Object Seed

Pixels

Background Seed

Pixels

Prior + Contrast

Likelihood Ratio (Colour)


Object graphical model
Object Graphical Model

  • Probability of labelling in addition has

  • Unary potential which depend on distance from Θ (shape parameter)

Θ (shape parameter)

Unary Potential

Φx(mx|Θ)

mx

m(labels)

my

Object Category

Specific MRF

x

y

D(pixels)

Image Plane


Example4
Example

Cow Image

Object Seed

Pixels

Background Seed

Pixels

ShapePriorΘ

Prior + Contrast

Distance from Θ


Example5
Example

Cow Image

Object Seed

Pixels

Background Seed

Pixels

ShapePriorΘ

Prior + Contrast

Likelihood + Distance from Θ


Example6
Example

Cow Image

Object Seed

Pixels

Background Seed

Pixels

ShapePriorΘ

Prior + Contrast

Likelihood + Distance from Θ


Thought
Thought

  • We can imagine rather than using user input to define histograms we use object detection.


Shape model
Shape Model

  • BMVC 2004


  • Yuille, ‘91

  • Brunelli & Poggio, ‘93

  • Lades, v.d. Malsburg et al. ‘93

  • Cootes, Lanitis, Taylor et al. ‘95

  • Amit & Geman, ‘95, ‘99

  • Perona et al. ‘95, ‘96, ’98, ‘00

Pictorial Structure

Fischler & Elschlager, 1973


Layered pictorial structures lps
Layered Pictorial Structures (LPS)

  • Generative model

  • Composition of parts + spatial layout

Layer 2

Spatial Layout

(Pairwise Configuration)

Layer 1

Parts in Layer 2 can occlude parts in Layer 1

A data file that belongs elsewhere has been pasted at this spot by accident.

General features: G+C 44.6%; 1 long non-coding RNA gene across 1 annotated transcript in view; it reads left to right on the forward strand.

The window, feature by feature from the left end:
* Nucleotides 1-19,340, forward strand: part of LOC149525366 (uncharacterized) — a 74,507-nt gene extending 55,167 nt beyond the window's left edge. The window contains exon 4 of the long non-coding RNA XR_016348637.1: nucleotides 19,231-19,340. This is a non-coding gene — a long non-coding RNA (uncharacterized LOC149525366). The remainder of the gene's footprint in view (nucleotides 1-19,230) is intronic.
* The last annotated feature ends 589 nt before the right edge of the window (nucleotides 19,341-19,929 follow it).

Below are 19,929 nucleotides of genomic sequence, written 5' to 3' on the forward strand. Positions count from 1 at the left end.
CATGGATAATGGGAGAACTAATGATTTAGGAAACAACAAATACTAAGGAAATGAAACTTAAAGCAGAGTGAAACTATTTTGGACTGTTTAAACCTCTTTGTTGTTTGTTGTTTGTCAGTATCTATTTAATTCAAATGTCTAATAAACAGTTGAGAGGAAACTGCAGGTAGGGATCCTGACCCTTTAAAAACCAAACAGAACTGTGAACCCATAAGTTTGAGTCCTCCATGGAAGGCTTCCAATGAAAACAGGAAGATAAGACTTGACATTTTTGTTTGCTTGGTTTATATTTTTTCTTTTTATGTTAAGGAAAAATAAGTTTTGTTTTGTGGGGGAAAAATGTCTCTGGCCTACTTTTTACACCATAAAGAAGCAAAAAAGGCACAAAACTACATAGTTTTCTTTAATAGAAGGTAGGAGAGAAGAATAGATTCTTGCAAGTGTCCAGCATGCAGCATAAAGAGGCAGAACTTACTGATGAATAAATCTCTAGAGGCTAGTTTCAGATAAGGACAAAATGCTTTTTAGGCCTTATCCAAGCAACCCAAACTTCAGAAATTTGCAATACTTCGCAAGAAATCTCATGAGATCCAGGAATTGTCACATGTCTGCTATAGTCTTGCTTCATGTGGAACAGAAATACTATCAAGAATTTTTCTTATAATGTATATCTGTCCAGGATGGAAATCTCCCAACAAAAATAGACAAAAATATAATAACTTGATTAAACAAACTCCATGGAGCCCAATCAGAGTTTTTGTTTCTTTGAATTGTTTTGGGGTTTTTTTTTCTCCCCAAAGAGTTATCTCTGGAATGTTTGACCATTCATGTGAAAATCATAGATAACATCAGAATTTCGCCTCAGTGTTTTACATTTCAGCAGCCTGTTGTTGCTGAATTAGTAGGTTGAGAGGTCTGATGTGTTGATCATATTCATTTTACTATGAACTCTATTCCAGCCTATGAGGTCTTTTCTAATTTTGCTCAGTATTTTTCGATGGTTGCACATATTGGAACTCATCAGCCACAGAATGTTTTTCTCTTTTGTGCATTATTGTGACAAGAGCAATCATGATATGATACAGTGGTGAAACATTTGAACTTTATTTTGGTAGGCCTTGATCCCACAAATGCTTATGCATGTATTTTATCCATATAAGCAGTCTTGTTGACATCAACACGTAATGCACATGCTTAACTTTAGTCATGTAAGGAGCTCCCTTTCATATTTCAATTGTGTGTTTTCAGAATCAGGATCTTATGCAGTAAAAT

Layered pictorial structures lps1
Layered Pictorial Structures (LPS)

Cow Instance

Layer 2

Transformations

Θ1

P(Θ1) = 0.9

Layer 1


Layered pictorial structures lps2
Layered Pictorial Structures (LPS)

Cow Instance

Layer 2

Transformations

Θ2

P(Θ2) = 0.8

Layer 1


Layered pictorial structures lps3
Layered Pictorial Structures (LPS)

Unlikely Instance

Layer 2

Transformations

Θ3

P(Θ3) = 0.01

Layer 1


How to learn lps
How to learn LPS

  • From video via motion segmentation see Kumar Torr and Zisserman ICCV 2005.

  • Graph cut based method.



Lps for detection
LPS for Detection

  • Learning

    • Learnt automatically using a set of examples

  • Detection

    • Matches LPS to image using Loopy Belief Propagation

    • Localizes object parts


Detection
Detection

  • Like a proposal process.


Pictorial structures ps
Pictorial Structures (PS)

Fischler and Eschlager. 1973

PS = 2D Parts + Configuration

Aim: Learn pictorial structures in an unsupervised manner

Layered

Pictorial

Structures

(LPS)

Parts +

Configuration +

Relative depth

  • Identify parts

  • Learn configuration

  • Learn relative depth of parts


Motivation6

P2

(x,y,,)

P1

P3

MRF

Image

Motivation

Matching Pictorial Structures - Felzenszwalb et al - 2001

Outline

Texture

Part likelihood

Spatial Prior


Motivation7

YES

NO

2

1

P2

(x,y,,)

P1

P3

MRF

Image

Motivation

Matching Pictorial Structures - Felzenszwalb et al - 2001

  • Unary potentials are negative log likelihoods

Valid pairwise configuration

Potts Model


Motivation8

YES

NO

2

1

Motivation

Matching Pictorial Structures - Felzenszwalb et al - 2001

  • Unary potentials are negative log likelihoods

Valid pairwise configuration

Potts Model

P2

(x,y,,)

P1

P3

Image

Pr(Cow)


Bayesian formulation mrf
Bayesian Formulation (MRF)

  • D = image.

  • Di = pixels Є pi , given li

  • (PDF Projection Theorem. )

    z = sufficient statistics

  • ψ(li,lj) = const, if valid configuration

    = 0, otherwise.